Categories

A sample text widget

Etiam pulvinar consectetur dolor sed malesuada. Ut convallis euismod dolor nec pretium. Nunc ut tristique massa.

Nam sodales mi vitae dolor ullamcorper et vulputate enim accumsan. Morbi orci magna, tincidunt vitae molestie nec, molestie at mi. Nulla nulla lorem, suscipit in posuere in, interdum non magna.

LIKE A WOMAN

It is a curious fact that the human brain has both the capacity to remember and the capacity to forget. Having confessed my putting woes publicly and received  a number of sympathetic notes of encouragement and advice, I awoke this morning in the arms of an epiphany.

Now I remember what it was that I forgot. I have been spouting sage advice about putting and putters for years and years. Anyone who has shared a foursome with me has heard my tale, doubtlessly more than once, since repetition is the talisman of old age.

So at six A.M. I was in the garage rescuing an old brass-headed putter with the trade name “Sharpro” on the grip. Thirty minutes of practice on the carpet was enough to convince me – again – of what I have always known.

A putter is like a woman.

You look around until you find one you like, then you stick with her. She will give you a lifetime of irritation and a few moments of ecstasy.

When you see those fellows putting left hand low, or using one of those monster weapons with a shaft as long as a broom, you’re looking at a guy who probably isn’t happy at home either.

And the fellow with a garage full of assorted putters has obviously been looking for happiness in all the wrong places.

Loyalty matters. It is the bond that gives us security and confidence. She was there yesterday. She is there today. She will be there tomorrow. There will be good days and bad days. Together the good days will be great and the bad days not so bad.

There is one thing you can always count on. She will do exactly what she is supposed to do. Like a woman, a putter never makes a mistake. If the ball doesn’t go into the hole, it is not her fault. It’s yours.

There is nothing sadder than to see an angry golfer throwing his putter into the pond or bashing it against a tree. The beauty of the game is that it is all about personal responsibility. She may miss some short putts. But she will make a man of you, and that’s a blessing no trophy can equal.

Like a woman, a putter demands that you give her lots of time. You can’t expect success without practice. Lots and lots of practice. Lots and lots of time spent together, just the two of you. No big agenda. No deadlines. Nobody keeping score.

Sometimes what you do with your putter will make you laugh. Sometimes what you do with your putter will make you want to cry. Laughing and crying are all about being truly alive. It’s how you learn to take the good with the bad, and vice versa.

At the Greenbrier Classic a few weeks ago, PGA professional Robert Streb missed a putt on the ninth green and dejectedly tossed his putter toward his caddy. It took an odd bounce off the bag and the shaft broke just above the head.

Streb finished the round putting with his 56-degree wedge in masterful fashion, shooting a four under par 32 on the back nine. He rolled in five birdies including one from 26 feet on number 13 and a tense six footer on the 72nd hole of the tournament to earn a berth in a four man playoff for the trophy.

He was allowed to replace the broken putter for the playoff. Perhaps he should have stuck with the wedge. He was eliminated on the first extra hole.

So, yes, you can putt with a wedge, or a driver, or a seven iron. It’s possible, and sometimes – just sometimes – it works pretty well.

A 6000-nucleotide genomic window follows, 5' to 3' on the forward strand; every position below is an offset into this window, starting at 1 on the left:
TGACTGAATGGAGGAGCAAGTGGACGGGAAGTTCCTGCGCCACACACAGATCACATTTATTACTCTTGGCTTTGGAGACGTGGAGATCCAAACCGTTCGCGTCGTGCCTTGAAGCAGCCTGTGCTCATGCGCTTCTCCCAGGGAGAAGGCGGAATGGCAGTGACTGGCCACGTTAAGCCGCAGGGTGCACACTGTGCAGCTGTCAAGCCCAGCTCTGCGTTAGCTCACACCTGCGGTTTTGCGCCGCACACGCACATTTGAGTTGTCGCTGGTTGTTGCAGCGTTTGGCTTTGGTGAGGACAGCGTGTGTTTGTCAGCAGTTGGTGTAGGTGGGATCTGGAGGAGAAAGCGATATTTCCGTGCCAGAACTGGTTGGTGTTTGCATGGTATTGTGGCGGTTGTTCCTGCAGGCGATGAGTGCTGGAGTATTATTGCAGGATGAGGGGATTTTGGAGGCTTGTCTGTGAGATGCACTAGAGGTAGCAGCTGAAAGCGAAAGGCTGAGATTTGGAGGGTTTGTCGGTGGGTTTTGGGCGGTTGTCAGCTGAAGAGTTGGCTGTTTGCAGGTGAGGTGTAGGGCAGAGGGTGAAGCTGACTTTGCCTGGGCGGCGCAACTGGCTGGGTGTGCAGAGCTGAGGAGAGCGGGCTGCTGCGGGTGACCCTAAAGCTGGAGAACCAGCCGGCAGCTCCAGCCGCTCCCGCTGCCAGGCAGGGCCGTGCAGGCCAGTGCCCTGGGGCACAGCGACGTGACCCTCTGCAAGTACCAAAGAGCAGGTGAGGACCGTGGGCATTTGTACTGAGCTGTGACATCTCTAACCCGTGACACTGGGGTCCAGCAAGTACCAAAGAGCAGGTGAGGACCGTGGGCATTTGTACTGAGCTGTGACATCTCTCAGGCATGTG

But wedges aren’t made for putting. Putters are made for putting. That’s what they do. That’s what you are supposed to do with them. A golfer with no putter in his bag is an oddity. Strange. Unusual. Not in the mainstream.

I suppose there will be some young golfers who will try putting with their wedges after reading about Robert Streb. Maybe some day there will be enough of them so that putters won’t be very special or important.

Then perhaps the Supreme Court will tell us that it doesn’t matter what you putt with and the White House will be lit up like a Christmas tree.

Won’t that be just dandy?

Continue reading LIKE A WOMAN

LIKE A WOMAN

It is a curious fact that the human brain has both the capacity to remember and the capacity to forget. Having confessed my putting woes publicly and received  a number of sympathetic notes of encouragement and advice, I awoke this morning in the arms of an epiphany.

Now I remember what it was that I forgot. I have been spouting sage advice about putting and putters for years and years. Anyone who has shared a foursome with me has heard my tale, doubtlessly more than once, since repetition is the talisman of old age.

So at six A.M. I was in the garage rescuing an old brass-headed putter with the trade name “Sharpro” on the grip. Thirty minutes of practice on the carpet was enough to convince me – again – of what I have always known.

A putter is like a woman.

You look around until you find one you like, then you stick with her. She will give you a lifetime of irritation and a few moments of ecstasy.

When you see those fellows putting left hand low, or using one of those monster weapons with a shaft as long as a broom, you’re looking at a guy who probably isn’t happy at home either.

And the fellow with a garage full of assorted putters has obviously been looking for happiness in all the wrong places.

Loyalty matters. It is the bond that gives us security and confidence. She was there yesterday. She is there today. She will be there tomorrow. There will be good days and bad days. Together the good days will be great and the bad days not so bad.

There is one thing you can always count on. She will do exactly what she is supposed to do. Like a woman, a putter never makes a mistake. If the ball doesn’t go into the hole, it is not her fault. It’s yours.

There is nothing sadder than to see an angry golfer throwing his putter into the pond or bashing it against a tree. The beauty of the game is that it is all about personal responsibility. She may miss some short putts. But she will make a man of you, and that’s a blessing no trophy can equal.